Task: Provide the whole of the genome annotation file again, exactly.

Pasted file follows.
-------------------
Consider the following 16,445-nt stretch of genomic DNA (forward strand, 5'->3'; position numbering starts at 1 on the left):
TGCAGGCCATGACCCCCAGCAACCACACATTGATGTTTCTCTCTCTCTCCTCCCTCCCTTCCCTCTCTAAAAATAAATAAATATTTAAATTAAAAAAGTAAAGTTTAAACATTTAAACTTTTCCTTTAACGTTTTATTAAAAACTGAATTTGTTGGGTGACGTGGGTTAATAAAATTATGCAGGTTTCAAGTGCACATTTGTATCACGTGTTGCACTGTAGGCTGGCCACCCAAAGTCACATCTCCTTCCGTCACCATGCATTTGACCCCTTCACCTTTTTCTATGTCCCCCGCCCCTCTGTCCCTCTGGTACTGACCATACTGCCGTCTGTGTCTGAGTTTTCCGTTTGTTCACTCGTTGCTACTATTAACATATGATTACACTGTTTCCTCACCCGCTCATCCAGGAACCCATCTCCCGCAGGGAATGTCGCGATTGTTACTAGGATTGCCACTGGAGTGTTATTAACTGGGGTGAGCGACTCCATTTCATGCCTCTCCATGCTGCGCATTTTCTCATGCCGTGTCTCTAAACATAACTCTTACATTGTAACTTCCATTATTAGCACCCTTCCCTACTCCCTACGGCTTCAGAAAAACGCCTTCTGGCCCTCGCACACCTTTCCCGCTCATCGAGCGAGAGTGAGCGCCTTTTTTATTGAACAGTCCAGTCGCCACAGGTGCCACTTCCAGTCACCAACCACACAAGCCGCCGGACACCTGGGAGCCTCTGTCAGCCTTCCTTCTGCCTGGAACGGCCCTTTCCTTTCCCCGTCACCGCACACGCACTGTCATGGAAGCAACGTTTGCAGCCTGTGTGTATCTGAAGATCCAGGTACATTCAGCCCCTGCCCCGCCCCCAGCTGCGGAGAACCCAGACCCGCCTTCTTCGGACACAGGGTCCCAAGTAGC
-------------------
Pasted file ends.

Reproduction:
Consider the following 16,445-nt stretch of genomic DNA (forward strand, 5'->3'; position numbering starts at 1 on the left):
TGCAGGCCATGACCCCCAGCAACCACACATTGATGTTTCTCTCTCTCTCCTCCCTCCCTTCCCTCTCTAAAAATAAATAAATATTTAAATTAAAAAAGTAAAGTTTAAACATTTAAACTTTTCCTTTAACGTTTTATTAAAAACTGAATTTGTTGGGTGACGTGGGTTAATAAAATTATGCAGGTTTCAAGTGCACATTTGTATCACGTGTTGCACTGTAGGCTGGCCACCCAAAGTCACATCTCCTTCCGTCACCATGCATTTGACCCCTTCACCTTTTTCTATGTCCCCCGCCCCTCTGTCCCTCTGGTACTGACCATACTGCCGTCTGTGTCTGAGTTTTCCGTTTGTTCACTCGTTGCTACTATTAACATATGATTACACTGTTTCCTCACCCGCTCATCCAGGAACCCATCTCCCGCAGGGAATGTCGCGATTGTTACTAGGATTGCCACTGGAGTGTTATTAACTGGGGTGAGCGACTCCATTTCATGCCTCTCCATGCTGCGCATTTTCTCATGCCGTGTCTCTAAACATAACTCTTACATTGTAACTTCCATTATTAGCACCCTTCCCTACTCCCTACGGCTTCAGAAAAACGCCTTCTGGCCCTCGCACACCTTTCCCGCTCATCGAGCGAGAGTGAGCGCCTTTTTTATTGAACAGTCCAGTCGCCACAGGTGCCACTTCCAGTCACCAACCACACAAGCCGCCGGACACCTGGGAGCCTCTGTCAGCCTTCCTTCTGCCTGGAACGGCCCTTTCCTTTCCCCGTCACCGCACACGCACTGTCATGGAAGCAACGTTTGCAGCCTGTGTGTATCTGAAGATCCAGGTACATTCAGCCCCTGCCCCGCCCCCAGCTGCGGAGAACCCAGACCCGCCTTCTTCGGACACAGGGTCCCAAGTAGC